Also, there are quite a number of companies that are listed on foreign exchanges – the AIM market, Frankfurt – where there may not be the same depth of trading, the same liquidity that exists on US exchanges. As a result, some of those companies may be undervalued relative to sector peers in the United States.
For investors that are concerned about valuation levels, it makes good sense to take a look at a lot of those foreign-listed companies, as essentially they’re doing their re-IPOS in the United States and looking for the depth of trading that the US markets offer.
Audience member: Biotechs have been a big source of IPOs this year. What factors are driving that and do you see it continuing?
Delp Walker: Healthcare has been dominating new issuance in the IPO market this year, yes. The approval rate at the FDA is near an all-time high, which is helping drive the need for capital. Approvals are driving the performance in a lot of these stocks. In an environment like this, investors are looking for alpha, and there is a decided lack of places to get that right now.
Historically you’ve had a dedicated group of investors that have been invested in the biotech space – most of them with MDs, PhDs, really doing a deep dive in the science. But given the performance of a lot of these companies, given the performance of the XBI [the SPDR Biotech ETF] and the BTK [NYSE Arca Biotechnology Index] you’ve seen a lot of generalists crossing over into the biotech market to make investments.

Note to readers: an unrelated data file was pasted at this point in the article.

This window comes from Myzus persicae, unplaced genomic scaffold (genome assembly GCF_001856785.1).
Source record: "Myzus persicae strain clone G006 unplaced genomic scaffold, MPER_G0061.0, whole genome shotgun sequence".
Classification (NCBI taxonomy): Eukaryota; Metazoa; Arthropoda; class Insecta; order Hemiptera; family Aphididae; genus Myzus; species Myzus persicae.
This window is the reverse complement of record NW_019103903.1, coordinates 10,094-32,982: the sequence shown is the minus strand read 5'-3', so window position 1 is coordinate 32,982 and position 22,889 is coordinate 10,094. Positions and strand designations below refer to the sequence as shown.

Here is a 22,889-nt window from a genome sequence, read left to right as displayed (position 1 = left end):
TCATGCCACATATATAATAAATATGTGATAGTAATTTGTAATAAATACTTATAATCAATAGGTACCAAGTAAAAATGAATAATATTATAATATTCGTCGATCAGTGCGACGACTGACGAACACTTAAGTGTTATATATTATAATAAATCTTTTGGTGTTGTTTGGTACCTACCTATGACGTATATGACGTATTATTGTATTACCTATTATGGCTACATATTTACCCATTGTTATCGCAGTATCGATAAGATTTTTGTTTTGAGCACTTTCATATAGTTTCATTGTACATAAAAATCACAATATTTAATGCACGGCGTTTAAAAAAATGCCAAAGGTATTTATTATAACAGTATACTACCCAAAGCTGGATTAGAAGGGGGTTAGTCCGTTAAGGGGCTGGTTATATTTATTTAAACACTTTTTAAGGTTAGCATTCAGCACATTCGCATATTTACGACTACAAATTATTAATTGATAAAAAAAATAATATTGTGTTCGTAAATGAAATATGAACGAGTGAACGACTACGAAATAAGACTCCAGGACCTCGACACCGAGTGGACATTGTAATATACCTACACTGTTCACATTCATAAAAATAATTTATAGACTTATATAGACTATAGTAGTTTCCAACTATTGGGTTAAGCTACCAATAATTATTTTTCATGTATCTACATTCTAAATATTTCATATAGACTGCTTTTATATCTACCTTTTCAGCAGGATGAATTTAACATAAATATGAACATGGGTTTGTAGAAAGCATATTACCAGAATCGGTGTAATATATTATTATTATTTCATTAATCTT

A lot of those investors are taking a basket portfolio approach, thinking that if they buy 10 of them and one or two hit it big and the other eight go to zero, they’re still winning overall and creating alpha in their portfolios. The participation of crossover investors has led to a lot of volatility in the biotech market candidly. Because a lot of these companies are very small, they’re very illiquid, and a lot of investors have not done the diligence to necessarily know what they’re buying.
Toward the end of last year and the beginning of this year, the investor base has reverted back toward dedicated investors that have historically invested in the biotech market being the ones that were participating in transactions. There have been more club deals as opposed to deals that were 10 or 15 times oversubscribed and attracted a lot of the generalist money.
We saw tremendous inflows at the end of last year and beginning of this year into the biotech funds. There was a lot of capital to be put to work, even in the dedicated funds run by people that are the very, very smart money in this space.
As I said before, the norm on a lot of biotech IPOs is that crossover investors really have visibility on where a company is going before they launch. You may get five, six, seven, maybe a dozen new investors on the transaction, but outside areas such as gene therapy and some of the hotter spaces you haven’t really seen double-digit levels of oversubscription that we saw in the past.
I would point out that there are certain areas of healthcare that are different. Services are one area that has been quite active. We did an IPO for a services company prior to Labor Day that was double-digits oversubscribed, and traded very, very well in the aftermarket.